Creating the right theatre curtain finishes can be difficult if you are not sure exactly what you want. You’ll need to specify things like the type of material, the fullness you want, the height and width of the curtains and more. You’ll also need to know what finish you need for your curtains. While you can certainly use the same finish as your existing curtain, knowing what’s available will help ensure you get the right application for your needs.
Types of Finish
There are several different finishes for stage curtains, including top, side and bottom finishes. Each of these is different and will have a profound effect on how your finished stage curtains appear. Here’s a bit more about each type of finish.
The top finish of your curtains will vary depending on how you intend to hang them. If you have a stationary curtain that will be suspended from a batten, possible top finishes include grommets, webbing or ties. Webbing is used in conjunction with grommets, but ties are good options if want to hide the pipe or batten from which the curtain is suspended. There are other types of top finishes, as well, including using webbing only (used in temporary situations), or pipe pocket hem.
If you have a one-width curtain with a clean edge, you might not require any side finish at all. However, most curtains will require a finish. One type that is used often is the double-turned 22-hem. This is often found with backdrops and stage curtains and features 2 inches of fabric folded on one side and then an additional 2 inches folded over that prior to the hem being sewn.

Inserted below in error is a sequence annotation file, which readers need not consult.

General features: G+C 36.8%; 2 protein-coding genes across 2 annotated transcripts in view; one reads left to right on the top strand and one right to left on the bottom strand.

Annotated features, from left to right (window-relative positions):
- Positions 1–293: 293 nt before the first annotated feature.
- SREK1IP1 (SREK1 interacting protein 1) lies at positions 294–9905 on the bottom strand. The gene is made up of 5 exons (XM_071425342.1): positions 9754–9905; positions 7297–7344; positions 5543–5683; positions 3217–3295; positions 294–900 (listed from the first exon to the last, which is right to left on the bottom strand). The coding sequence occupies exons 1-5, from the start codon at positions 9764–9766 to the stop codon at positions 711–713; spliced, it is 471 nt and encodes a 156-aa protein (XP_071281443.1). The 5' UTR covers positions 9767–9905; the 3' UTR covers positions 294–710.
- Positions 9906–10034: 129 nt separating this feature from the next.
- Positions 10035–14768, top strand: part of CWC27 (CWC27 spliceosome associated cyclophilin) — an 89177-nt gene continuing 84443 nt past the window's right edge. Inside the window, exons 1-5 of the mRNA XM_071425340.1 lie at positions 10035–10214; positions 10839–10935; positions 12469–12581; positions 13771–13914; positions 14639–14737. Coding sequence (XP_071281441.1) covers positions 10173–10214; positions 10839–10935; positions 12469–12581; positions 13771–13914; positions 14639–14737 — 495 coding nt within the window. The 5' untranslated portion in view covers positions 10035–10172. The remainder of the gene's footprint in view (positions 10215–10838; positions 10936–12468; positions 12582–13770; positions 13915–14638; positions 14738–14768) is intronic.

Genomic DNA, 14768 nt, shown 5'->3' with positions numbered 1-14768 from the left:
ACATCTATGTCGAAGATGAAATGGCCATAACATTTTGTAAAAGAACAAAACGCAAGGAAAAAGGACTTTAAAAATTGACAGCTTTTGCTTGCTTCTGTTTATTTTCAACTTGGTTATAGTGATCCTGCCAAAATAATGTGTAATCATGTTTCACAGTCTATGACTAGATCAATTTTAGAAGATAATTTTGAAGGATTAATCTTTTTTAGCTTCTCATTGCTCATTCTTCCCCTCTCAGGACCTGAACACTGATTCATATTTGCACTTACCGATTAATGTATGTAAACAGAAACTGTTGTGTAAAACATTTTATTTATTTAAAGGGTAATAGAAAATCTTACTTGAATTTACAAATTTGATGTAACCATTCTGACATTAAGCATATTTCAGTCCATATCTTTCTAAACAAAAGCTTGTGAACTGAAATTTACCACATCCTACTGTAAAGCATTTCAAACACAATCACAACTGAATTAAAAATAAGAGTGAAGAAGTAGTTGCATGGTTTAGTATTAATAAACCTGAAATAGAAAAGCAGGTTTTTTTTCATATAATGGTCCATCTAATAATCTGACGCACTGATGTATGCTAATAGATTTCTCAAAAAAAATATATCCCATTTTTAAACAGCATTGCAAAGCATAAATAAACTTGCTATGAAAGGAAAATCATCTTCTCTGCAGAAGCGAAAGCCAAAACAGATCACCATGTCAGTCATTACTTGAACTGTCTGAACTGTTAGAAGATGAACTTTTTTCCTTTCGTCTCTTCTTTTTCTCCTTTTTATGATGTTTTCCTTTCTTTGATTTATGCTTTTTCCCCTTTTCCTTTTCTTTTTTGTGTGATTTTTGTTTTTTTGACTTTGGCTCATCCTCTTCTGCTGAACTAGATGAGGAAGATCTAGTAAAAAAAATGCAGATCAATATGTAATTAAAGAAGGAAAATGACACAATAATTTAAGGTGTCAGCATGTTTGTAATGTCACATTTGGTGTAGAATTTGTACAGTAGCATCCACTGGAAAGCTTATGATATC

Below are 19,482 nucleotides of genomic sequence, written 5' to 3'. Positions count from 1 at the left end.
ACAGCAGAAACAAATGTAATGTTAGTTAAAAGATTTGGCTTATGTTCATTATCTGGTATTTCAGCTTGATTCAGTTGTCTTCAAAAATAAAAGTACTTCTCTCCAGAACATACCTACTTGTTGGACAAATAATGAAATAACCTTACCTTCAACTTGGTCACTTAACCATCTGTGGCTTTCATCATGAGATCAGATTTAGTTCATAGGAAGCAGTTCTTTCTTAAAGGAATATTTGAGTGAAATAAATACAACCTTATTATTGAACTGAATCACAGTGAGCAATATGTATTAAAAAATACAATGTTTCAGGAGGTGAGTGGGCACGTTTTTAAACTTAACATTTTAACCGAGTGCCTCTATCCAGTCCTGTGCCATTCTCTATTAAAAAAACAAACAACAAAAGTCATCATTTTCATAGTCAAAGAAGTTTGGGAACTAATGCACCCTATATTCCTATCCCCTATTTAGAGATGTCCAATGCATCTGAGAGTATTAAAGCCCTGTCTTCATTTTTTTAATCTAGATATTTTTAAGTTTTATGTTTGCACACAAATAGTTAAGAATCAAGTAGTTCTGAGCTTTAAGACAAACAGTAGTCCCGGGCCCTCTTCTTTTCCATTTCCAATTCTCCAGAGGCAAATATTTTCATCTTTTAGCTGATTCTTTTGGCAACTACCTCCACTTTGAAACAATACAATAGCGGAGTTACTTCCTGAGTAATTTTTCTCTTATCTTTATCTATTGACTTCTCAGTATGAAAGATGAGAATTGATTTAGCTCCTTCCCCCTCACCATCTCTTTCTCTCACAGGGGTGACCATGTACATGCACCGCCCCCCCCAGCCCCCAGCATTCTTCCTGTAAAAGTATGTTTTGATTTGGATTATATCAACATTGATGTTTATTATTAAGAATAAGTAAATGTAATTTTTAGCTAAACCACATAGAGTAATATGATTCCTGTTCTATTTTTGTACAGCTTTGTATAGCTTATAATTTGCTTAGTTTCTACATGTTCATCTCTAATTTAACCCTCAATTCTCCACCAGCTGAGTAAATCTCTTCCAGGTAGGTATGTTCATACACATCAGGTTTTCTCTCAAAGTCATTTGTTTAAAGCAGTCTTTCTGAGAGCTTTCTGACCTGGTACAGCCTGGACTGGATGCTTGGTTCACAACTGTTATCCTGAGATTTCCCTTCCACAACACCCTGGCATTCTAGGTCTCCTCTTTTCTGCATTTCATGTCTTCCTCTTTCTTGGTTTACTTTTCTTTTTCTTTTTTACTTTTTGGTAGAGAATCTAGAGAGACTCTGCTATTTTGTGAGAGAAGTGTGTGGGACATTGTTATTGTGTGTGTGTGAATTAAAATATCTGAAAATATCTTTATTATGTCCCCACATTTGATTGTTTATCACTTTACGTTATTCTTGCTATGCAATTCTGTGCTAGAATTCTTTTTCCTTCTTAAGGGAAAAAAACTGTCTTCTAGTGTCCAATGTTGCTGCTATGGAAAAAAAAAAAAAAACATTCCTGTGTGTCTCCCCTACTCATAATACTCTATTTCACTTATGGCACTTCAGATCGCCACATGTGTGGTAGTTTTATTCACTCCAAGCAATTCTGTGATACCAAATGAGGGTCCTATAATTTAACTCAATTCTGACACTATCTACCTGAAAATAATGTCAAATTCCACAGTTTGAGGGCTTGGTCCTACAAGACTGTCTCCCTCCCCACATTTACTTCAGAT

Half-width turnbacks are another type of side finish that can be found with stage curtains. This type of finish is created by folding back 1 inch of fabric on the edge, and folding it once more, and then sewing the turnback in place. Some types of curtains have different side finishes on each side of the curtain – this is particularly true with traveller curtains. If the actual fabric edge is sewn without being folded, it is called “marrowing” though this is not often found with stage curtains.
The bottom finish for your stage curtain is very important. This is when weights will be added and sewn into the material. Usually, this is accomplished by sewing a 6-inch hem into the bottom of the curtain, which is then lined with a muslin pocket. Chain is inserted into the pocket, though it is offset by about two inches on the bottom to prevent the chain from dragging on the floor.
Standard hems are used for stationary curtains and smaller curtains, but these are not often found with stage curtains except for specialty applications. A lined pipe hem or pocket is used with cycloramas and backdrops to ensure that the curtain can be secured at the bottom to a pipe or batten (because these usually need to be pulled taut and have no fullness).